Today draws an end to our field school experience. The day began with us finishing our excavating and mapping of the few various features we had yet to complete in the unit. This included excavating post holes and middens, or trash pits. In order to do this, we had to keep digging until we hit a type of soil termed subsoil. Subsoil does not contain any artifacts and, therefore, is a good stopping point. Excavating post holes is important because the post holes can tell us if a structure actually once stood here and how Native Americans built the structure. Middens are important because middens contain trash such as animal bones and ceramics, which can inform us what the people ate and what kind of tools they were building.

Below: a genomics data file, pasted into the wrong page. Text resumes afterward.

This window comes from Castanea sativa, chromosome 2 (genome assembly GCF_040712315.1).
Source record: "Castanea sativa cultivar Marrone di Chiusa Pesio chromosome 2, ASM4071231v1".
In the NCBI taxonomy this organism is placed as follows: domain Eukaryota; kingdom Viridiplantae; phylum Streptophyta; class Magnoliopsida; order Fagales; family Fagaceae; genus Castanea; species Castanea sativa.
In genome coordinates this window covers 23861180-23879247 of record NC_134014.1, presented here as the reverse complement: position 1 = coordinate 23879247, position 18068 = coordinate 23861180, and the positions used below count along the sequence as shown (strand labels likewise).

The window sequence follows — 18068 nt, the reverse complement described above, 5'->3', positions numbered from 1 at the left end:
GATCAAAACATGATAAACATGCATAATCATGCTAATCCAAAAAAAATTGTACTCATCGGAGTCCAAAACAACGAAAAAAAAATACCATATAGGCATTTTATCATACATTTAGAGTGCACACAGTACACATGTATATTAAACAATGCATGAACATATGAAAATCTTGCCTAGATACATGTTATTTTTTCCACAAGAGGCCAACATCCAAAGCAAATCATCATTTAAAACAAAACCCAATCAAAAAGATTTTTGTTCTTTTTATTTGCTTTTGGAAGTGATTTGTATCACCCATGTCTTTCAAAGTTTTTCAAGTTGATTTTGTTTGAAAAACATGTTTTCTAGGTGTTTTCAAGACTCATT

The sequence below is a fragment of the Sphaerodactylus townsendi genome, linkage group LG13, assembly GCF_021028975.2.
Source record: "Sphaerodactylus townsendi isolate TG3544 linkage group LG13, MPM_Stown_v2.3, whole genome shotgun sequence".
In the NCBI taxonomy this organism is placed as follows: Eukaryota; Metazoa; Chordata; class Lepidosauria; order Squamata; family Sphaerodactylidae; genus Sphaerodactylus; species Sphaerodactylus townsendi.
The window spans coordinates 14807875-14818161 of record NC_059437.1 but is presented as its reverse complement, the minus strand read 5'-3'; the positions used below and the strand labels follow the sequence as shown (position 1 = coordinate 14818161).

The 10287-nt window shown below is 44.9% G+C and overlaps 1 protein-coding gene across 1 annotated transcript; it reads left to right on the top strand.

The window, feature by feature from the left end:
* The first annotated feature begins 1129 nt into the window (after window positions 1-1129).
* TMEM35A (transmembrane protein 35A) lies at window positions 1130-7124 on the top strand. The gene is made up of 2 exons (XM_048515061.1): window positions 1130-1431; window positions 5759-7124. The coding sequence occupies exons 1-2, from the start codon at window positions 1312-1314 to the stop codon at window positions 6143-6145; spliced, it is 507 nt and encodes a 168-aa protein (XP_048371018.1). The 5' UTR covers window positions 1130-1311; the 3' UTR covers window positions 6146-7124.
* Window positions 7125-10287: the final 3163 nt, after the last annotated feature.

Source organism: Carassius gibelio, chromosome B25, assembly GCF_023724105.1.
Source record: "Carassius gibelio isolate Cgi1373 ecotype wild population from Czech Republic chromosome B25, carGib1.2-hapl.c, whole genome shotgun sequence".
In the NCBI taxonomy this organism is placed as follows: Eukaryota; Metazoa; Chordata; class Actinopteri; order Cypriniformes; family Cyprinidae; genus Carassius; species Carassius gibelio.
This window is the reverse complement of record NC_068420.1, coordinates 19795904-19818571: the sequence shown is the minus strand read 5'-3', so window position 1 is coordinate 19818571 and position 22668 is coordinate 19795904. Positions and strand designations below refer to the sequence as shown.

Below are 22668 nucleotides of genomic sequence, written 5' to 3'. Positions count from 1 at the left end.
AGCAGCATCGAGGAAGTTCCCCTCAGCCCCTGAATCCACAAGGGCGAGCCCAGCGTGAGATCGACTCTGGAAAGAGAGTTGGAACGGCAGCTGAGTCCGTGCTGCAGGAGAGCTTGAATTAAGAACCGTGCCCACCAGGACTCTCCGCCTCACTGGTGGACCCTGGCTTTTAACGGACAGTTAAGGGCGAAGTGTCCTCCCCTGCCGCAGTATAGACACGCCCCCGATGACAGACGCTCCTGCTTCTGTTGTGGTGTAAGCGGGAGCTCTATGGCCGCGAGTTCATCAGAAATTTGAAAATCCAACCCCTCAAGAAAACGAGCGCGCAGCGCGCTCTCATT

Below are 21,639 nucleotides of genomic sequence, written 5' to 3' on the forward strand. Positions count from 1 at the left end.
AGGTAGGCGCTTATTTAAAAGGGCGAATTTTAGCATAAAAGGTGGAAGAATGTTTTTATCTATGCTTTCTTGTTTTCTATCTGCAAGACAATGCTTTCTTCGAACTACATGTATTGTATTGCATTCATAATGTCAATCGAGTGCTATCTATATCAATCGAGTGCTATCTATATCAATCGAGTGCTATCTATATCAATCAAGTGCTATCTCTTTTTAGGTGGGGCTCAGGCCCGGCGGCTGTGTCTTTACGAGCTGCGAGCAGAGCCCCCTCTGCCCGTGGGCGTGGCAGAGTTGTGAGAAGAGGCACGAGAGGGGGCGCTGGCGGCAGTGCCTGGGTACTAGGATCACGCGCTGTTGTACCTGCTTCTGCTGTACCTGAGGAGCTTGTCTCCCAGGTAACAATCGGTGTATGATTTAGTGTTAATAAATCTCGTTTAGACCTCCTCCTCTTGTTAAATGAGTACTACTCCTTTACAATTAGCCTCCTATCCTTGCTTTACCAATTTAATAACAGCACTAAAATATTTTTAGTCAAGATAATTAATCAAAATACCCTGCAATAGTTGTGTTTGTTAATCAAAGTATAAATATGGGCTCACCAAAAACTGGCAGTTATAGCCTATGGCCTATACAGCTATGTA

After we finished excavating the features, we continued packing up by taking down the tripods we had created from rope and tree limbs, and we loaded up the sifting screens into the truck. All of our work had come close to an end. As we covered the unit with a large tarp, we began to back fill the seemingly limitless piles of dirt back into the pit. We did our best to beat the impending weather quickly approaching from over the mountains. So it was an endeavor only lasting a few hours. We left the unit and the site as we rode off into the sunset, or rather, the dark rain clouds and overcast sky; feeling as though we had accomplished something, and learned quite a lot along the way.